Experience in anaesthesia (total duration of experience in months).
Total number of epidurals performed to date (not limited to labour epidurals).
Total number of spinal anaesthetics performed to date.
Use of corrective eye glasses or contact lenses.
Dateof most recent epidural performed/attempted (whether labour or not).
All participating trainees were required to complete a set of psychometric and visuospatial tests to ensure homogeneity of the trainees, namely card-rotation test, cube comparison test, map planning test and Edinburgh handedness inventory.20–22
Labour epidural analgesia training was divided into two parts. During part one, trainees in both groups were given access to the same study material on labour epidural analgesia. An assessment test (‘Select the best answer’) based on the material provided was done within 2 weeks of provision of the material to trainees in group P only. Trainees in Group P were required to score a predefined pass percentage (80%) before they could proceed to the next phase of training. If the score was not met, additional time was given for the trainees to review the study material provided. No assessments were carried out at this stage of group S participants (consistent with standard training at our institution). Part two comprised a standardised workshop (didactic session and simulation training session) run for each participant within 4 weeks of receiving the study material. In group S, all participants received didactic teaching on the performance of labour epidural catheter placements (including all the metrics developed from the phase 1) followed by a simulation training session. Participants were instructed on the use of an epidural simulator (Manikin KKM43E, Cardiac services 2013, SISK Healthcare Group, UK) and allowed to practise (for up to 4 hours a day on two consecutive days) in the presence of, and with advice from, a clinical expert. The actual duration of simulator use was left to the discretion of the trainees. No assessment was done at the end of their simulation training session.
In group P, all participants received didactic teaching and the 74 metrics developed in phase 1 were described in detail using examples. A list of the metrics was provided to trainees in group P. Video recordings from phase 1 were used to illustrate how errors happen in ‘real-life’ clinical situations. Group P trainees received instruction on use of the same simulator. They were then required to practise, hands-on, each metric using the manikin. Focused feedback was given on how to avoid errors. Once the trainee had practised each metric, he or she demonstrated the procedure from the start to finish. Two assessors then used the study’s validated assessment tool to independently score trainee performance on the simulator. Feedback on errors and critical errors identified during the procedure were provided. This process was repeated until the trainees attained a predetermined proficiency benchmark (as described earlier) on two consecutive procedures. Trainees in group P were not permitted to proceed to the next phase of the study until they had attained the proficiency benchmark.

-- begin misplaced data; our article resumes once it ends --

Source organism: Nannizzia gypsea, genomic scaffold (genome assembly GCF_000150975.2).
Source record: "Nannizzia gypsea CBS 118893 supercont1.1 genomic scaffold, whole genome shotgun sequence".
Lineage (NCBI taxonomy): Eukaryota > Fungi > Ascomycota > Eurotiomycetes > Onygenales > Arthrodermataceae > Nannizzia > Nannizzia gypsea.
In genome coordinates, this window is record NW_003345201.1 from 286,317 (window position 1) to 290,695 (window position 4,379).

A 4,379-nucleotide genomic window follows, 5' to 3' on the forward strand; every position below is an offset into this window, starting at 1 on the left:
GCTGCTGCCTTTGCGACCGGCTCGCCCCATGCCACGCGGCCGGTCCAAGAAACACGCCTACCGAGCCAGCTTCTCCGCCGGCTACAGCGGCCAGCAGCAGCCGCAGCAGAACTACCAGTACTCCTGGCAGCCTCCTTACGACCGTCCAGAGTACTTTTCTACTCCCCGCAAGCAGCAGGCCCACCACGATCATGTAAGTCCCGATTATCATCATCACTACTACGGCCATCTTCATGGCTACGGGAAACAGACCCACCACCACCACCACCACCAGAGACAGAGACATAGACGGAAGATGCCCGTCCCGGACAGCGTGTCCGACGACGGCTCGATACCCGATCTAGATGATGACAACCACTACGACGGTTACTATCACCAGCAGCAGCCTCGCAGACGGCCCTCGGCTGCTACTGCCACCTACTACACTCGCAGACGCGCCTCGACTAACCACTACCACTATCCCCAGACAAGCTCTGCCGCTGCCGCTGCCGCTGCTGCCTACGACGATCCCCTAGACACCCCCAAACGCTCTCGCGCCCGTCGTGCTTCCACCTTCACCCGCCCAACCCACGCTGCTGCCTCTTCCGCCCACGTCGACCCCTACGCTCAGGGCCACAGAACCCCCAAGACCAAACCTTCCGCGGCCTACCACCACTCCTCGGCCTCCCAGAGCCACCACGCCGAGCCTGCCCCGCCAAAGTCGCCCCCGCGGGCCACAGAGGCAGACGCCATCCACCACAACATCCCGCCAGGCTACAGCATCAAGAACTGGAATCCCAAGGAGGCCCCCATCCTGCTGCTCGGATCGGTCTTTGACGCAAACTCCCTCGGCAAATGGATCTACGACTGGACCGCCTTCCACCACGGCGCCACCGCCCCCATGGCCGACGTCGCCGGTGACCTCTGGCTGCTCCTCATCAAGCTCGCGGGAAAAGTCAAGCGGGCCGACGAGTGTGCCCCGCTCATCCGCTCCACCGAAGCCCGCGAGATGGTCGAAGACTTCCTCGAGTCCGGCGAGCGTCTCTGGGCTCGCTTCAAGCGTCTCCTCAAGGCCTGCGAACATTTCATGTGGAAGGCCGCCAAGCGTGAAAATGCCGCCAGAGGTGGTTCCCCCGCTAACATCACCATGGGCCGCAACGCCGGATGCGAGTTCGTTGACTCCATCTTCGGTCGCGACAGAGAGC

Each participating trainee proceeded, within 2 weeks of completing the workshop, to perform clinical procedures in the labour ward at CUMH. In the event that 2 weeks elapsed before the opportunity to do so arose, the trainee underwent re-training. Data were obtained relating to the next 10 labour epidural catheter placements performed by each trainee.
An epidural was deemed to have failed if one or more of the following resulted: (i) accidental dural puncture; (ii) supervisor takeover; (iii) inadequate analgesia (presence of pain as perceived by the patient) during uterine contractions at 60 min from the time of epidural needle insertion (this was documented by the assigned midwife) or (iv) abandonment of the procedure. The midwife and the supervising consultant were unaware of the study group to which the participating anaesthetist belonged.
Secondary outcomes were the following: (1) Difference in learning curve between two groups. This was calculated by first looking the percentage of failures on the first epidural catheter placement in each group across the trainees. This was followed by second, third and so on till failure rates across trainees was calculated for all 10 epidural catheter placements across trainees. The groups were then compared to see if there was a difference between them. The other outcomes were (2) transfer of training from simulated learning environment to clinical environment and (3) patient satisfaction (within 1 week of delivery).
Transfer of training was assessed by evaluating first-person-perspective video recordings of epidural placements in a subset of study subjects. Patient permission was sought to video record epidural placement. Video recordings were acquired using wearable camera-mounted glasses. Videos were included when they met the criteria set out in the validation phase of the study. Eligible videos were then anonymised and assessed by two independent assessors (AR, PC), blinded to the identity and group assignment of the participant. The assessors who participated in this phase of the study were from different institutions, and were not involved in the development or validation of the metrics. The assessors were trained as described earlier until they were able to score performance with IRR > 0.8.